How to Install Radiator Hoses on a Ford Taurusby Christian Killian
The radiator hoses on the Ford Taurus route coolant from the engine to the radiator and back to the engine in a continuous loop. They are critical to the proper operation of the cooling system in your Taurus. Constructed of rubber reinforced with string or other fiber, the hoses can dry rot and crack over time. This will lead to leaks and lowered levels of coolant in the system, which will result in overheating of the engine. Replacement hoses are available pre-molded to the proper shape and size to fit your Taurus specifically, making them easy to install. New hoses are available from the Ford dealer or any auto parts store.
Open the hood of your Taurus and remove the radiator cap, setting it aside for now. Place a large drain pan under the front of your Taurus, just below the radiator on the passenger’s side of the car. Locate the radiator drain petcock on the bottom of the radiator on the passenger’s side of the car.
Open the petcock with a wrench or your hand if it is not too tight. Turn it counterclockwise until the coolant starts draining into the pan under the car. Let the coolant drain until the cooling system is empty, then close the petcock and remove the drain pan from under the car.
Remove the hose clamp from each end of the upper radiator hose, and do the same for the lower radiator hose. If they are factory spring clamps you will need a pair of pliers to squeeze the tabs on the clamps together and slide each clamp toward the center of the hoses. If they are screw-type clamps, use a flat screwdriver to loosen them and slide them toward the center of the hose.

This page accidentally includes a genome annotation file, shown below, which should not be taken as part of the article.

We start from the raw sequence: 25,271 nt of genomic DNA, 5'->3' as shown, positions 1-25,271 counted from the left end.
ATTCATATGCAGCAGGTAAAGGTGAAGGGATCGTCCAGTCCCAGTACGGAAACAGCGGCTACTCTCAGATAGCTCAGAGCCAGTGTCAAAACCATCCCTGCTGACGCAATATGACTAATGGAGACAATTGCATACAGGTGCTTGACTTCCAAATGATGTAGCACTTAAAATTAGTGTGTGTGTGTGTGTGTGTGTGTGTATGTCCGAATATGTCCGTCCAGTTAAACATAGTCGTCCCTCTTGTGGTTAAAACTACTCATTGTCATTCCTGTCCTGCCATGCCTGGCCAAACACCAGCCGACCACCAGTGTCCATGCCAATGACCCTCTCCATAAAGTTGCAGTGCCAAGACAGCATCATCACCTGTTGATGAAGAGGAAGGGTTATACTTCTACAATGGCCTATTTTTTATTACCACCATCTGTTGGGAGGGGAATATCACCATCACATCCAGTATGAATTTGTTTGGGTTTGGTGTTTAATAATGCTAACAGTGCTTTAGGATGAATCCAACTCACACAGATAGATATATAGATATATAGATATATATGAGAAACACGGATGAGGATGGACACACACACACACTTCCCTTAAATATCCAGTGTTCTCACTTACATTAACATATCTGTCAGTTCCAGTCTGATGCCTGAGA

Remove the hoses from the radiator, twisting the end as you pull it loose. Remove the opposite end of the hoses from the engine. The upper hose is attached to the thermostat housing on the top of the engine, while the lower hose is attached to the outlet of the water pump. Discard the old hoses.
Install the new lower hose on the output of the water pump, sliding it onto the fitting. Slide the opposite end of the hose onto the lower fitting on the radiator. Install two new hose clamps and tighten them with a flat screwdriver.
Install the new upper hose on the thermostat housing, then onto the upper fitting of the radiator. Slide the hose onto the fittings with a slight twisting motion if it doesn't slide on without resistance. Install two new clamps and tighten them with a screwdriver.
Move up to the engine compartment and fill the radiator and cooling system with new coolant as recommended by the manufacturer. Continue adding coolant to the system as the level falls in the radiator. It is going to take a little time for the coolant to fill both the radiator and engine block.
Start the engine and turn on the heat. When the air starts blowing warm, turn the car off. Check the coolant level after the engine has cooled. If the level dropped more than 1 inch, add fluid. Restart the car with the heat running and continue this process until the level stabilizes and the engine is running at normal operating temperature.
Replace the cap on the radiator, shut the engine off and close the hood.
- "Chilton's Total Car Repair Manual 1996 - 1999 Ford Taurus/Mercury Sable"; Nicholas Publishing Company; 1999
- "Haynes Automotive Repair Manual 1996 thru 2005 Ford Taurus, Mercury Sable"; Ken Layne; 2006
- Monitor the level of coolant in your Taurus over the next few days to ensure it is full. Sometime air pockets will not come out until you have run the engine for a while.
Things You'll Need
- Drain pan
- Flat screwdriver
- Before starting any project involving the cooling system in your car, make sure the engine and cooling system are not still hot. the system is under pressure when it is hot and will spray hot coolant when you open a hot radiator.
Christian Killian has been a freelance journalist/photojournalist since 2006. After many years of working in auto parts and service positions, Killian decided to move into journalism full-time. He has been published in "1st Responder News" as well as in other trade magazines and newspapers in the last few years.